Posts tagged horses
I have finally completed the horses. I spent almost 137 hours on them. The bulk of that time was cutting and fusing, which was over 63 hours, and then I spend almost 30 hours quilting it.
As noted before, I used my home machine, a Janome 7700. I just set up extra tables all the way around to hold the weight of it as I quilted it. I also practiced drawing my background design from all angles so I wouldn’t have to move the quilt around as much.
This is detail of the first horse on the left — shows some of the intricate background quilting.
This is detail of the second horse on the right.
And now I’m faced with naming this piece. When I hear the song Renegades by X Ambassadors, that feels about right. To me, the horses are renegades in the sense that they’re rebellious and unconventional. However, if you look up the definition of renegade, it’s a traitor or deserter — which isn’t right at all.
They are military horses used in cavalry, and Calvary might make a good name — or War Horses.
If you have an opinion on a name, please leave a comment. I would love to have some input.
Often, I wonder what to name a blog post — but not this one. At first, I was going to title it, Nothing is Ever Easy. That’s what I had in my head as I started this morning, but it quickly turned into How to Eat an Elephant.
My Elephant is the Horses. I have been holding off quilting it until I took a long-arming class at my local quilt shop. I had it in my head that, because of its size, I had to put it on a frame. So I worked on every other project in my house while I waited for my class, which I had last Saturday — except it wasn’t what I thought it would be.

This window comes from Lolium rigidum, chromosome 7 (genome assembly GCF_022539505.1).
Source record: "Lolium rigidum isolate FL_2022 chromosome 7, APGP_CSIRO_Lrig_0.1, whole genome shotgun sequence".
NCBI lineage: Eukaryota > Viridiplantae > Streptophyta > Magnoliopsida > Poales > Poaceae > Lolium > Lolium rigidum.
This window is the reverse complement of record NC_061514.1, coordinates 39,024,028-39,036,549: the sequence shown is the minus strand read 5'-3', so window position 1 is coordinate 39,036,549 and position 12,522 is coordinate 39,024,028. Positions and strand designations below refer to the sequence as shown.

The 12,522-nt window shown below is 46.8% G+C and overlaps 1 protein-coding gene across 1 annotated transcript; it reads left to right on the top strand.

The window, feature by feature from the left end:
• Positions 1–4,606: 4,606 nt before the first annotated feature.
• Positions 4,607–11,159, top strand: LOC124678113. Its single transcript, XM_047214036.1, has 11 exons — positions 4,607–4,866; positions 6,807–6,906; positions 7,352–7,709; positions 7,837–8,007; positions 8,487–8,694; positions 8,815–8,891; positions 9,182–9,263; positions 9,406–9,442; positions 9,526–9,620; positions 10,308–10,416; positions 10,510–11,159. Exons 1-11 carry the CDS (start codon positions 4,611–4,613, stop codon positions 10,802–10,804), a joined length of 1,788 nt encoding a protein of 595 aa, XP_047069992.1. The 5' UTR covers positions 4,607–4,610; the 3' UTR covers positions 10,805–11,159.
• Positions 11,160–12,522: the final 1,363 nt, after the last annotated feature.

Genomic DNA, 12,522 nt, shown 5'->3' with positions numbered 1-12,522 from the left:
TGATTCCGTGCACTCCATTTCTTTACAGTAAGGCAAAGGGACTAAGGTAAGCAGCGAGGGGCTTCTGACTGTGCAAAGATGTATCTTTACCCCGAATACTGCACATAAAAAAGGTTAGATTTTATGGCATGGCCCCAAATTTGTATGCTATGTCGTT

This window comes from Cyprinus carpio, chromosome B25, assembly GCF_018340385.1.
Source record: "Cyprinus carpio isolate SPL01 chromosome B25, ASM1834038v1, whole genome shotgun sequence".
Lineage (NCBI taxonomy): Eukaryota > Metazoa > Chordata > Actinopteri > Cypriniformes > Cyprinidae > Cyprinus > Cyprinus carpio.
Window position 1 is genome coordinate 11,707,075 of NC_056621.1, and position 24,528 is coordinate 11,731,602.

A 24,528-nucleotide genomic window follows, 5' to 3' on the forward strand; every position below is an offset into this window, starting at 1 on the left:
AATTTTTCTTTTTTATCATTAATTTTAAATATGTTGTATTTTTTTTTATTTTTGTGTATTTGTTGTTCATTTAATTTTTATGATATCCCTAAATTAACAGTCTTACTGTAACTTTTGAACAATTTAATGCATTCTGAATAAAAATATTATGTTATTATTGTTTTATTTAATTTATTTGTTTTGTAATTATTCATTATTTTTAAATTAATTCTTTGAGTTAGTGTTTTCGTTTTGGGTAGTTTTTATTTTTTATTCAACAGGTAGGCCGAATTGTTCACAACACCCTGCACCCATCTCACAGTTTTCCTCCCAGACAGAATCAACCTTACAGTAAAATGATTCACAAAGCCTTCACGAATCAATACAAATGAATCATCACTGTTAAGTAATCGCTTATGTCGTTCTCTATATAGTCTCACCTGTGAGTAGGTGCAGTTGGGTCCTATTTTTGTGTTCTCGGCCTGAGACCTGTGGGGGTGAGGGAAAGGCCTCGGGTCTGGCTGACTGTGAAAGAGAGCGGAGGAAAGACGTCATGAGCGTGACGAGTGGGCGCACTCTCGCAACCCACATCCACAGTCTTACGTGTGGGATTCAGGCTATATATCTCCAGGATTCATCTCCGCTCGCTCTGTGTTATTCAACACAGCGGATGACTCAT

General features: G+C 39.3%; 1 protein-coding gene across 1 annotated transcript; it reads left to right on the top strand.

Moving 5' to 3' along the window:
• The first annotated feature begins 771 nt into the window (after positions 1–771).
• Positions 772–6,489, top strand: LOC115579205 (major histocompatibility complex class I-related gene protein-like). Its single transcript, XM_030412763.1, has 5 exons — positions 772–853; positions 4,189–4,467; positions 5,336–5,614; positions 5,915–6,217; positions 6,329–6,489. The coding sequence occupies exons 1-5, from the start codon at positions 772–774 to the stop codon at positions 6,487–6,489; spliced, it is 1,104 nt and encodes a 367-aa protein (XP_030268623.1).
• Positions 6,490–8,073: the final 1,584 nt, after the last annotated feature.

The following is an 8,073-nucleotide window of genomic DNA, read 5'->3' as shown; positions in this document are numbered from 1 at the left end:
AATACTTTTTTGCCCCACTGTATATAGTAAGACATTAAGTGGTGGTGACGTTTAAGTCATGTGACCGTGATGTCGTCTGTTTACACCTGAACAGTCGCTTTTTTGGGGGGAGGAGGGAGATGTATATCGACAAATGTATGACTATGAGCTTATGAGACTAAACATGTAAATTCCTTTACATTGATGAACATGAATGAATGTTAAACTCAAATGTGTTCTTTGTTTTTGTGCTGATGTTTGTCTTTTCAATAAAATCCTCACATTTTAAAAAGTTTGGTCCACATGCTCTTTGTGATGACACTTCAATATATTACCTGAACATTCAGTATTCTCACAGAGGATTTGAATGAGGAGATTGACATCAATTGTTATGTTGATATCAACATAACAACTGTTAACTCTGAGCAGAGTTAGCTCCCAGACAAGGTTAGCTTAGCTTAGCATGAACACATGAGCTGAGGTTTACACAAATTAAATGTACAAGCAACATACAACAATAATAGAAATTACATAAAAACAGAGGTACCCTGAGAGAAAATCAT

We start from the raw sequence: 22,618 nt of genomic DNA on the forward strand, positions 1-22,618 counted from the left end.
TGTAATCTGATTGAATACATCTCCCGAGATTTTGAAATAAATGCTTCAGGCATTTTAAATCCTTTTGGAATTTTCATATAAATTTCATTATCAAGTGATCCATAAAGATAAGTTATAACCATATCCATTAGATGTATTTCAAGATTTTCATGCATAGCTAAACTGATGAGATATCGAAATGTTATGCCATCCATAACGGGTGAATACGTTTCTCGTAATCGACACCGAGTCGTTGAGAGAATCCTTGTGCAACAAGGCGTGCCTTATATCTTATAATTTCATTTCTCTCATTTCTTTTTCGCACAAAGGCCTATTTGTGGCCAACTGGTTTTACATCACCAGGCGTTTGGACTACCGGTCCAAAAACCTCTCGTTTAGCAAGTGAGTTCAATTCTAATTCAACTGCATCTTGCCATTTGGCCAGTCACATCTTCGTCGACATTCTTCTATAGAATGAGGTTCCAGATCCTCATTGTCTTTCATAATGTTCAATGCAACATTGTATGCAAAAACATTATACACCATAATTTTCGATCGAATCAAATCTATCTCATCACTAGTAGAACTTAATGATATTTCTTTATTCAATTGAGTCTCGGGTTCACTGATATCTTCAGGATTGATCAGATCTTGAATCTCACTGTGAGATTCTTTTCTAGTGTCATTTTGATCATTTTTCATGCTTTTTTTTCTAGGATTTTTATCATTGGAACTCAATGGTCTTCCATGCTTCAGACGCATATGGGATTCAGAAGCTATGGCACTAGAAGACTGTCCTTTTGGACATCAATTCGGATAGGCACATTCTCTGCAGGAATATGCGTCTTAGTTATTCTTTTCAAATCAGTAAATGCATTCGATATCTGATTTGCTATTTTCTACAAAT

I was very lucky to be given the chance to sew on four different HandiQuilter long-arm machines. The 1st was the Sweet 16 which was set into a table. I was sure that this was NOT the one for me. The next model up was the Simply 16 on a small frame, then the Avante on a full sized frame, and finally the Fusion on the largest frame. I had my eye on the Avante.
There were three other people in my class, so we rotated through the machines. I started with the Simply 16 on the smallest frame. Although I don’t normally quilt a lot of feathers, I decided that it was a good place to start. I was so surprised that I couldn’t make the petals come back to the stem. It was really hard to control. And then I worked on the Avante, and it was better, but not a lot. The machine was not moving as I wanted it to. The teacher suggested that I was too used to free motion quilting with my hands guiding the piece, rather than guiding the machine over the top of the quilt. Then I tried a pantograph on the Fusion. I’m not the least bit interested in pantographs, but it seemed to be the highlight of the class to everyone else, and it was a good exercise to just follow a drawn line. It was hard to do too.
And then I sat down at the Sweet 16, and I just quilted. It felt natural, and my feathers looked great. I was in control.
<sigh> I knew by the end that there was no way that I could put the horses on a frame. It’s possible for me to develop the skill over time, but it’s not something that’s going to happen quickly. Renting by the hour at the local shop, I don’t know that it will ever happen. The skill set that I’ve developed is just not as translatable to a frame as I wanted (& needed) it to be.
So I came home and knew that I was going to spray baste my quilt and start quilting it here at home. I may take it to the shop towards the end, when it’s at its heaviest, when I’m quilting the background, and see if the Sweet 16 is a big improvement over quilting it at home, but the table, even with the extra side pieces, is not very big. Here at home, I’ll set up many tables around my machine, and although I’ll have to crawl on the floor to get out of my studio, hopefully it’ll hold the length of the quilt as I’m working on it so gravity won’t be working against me.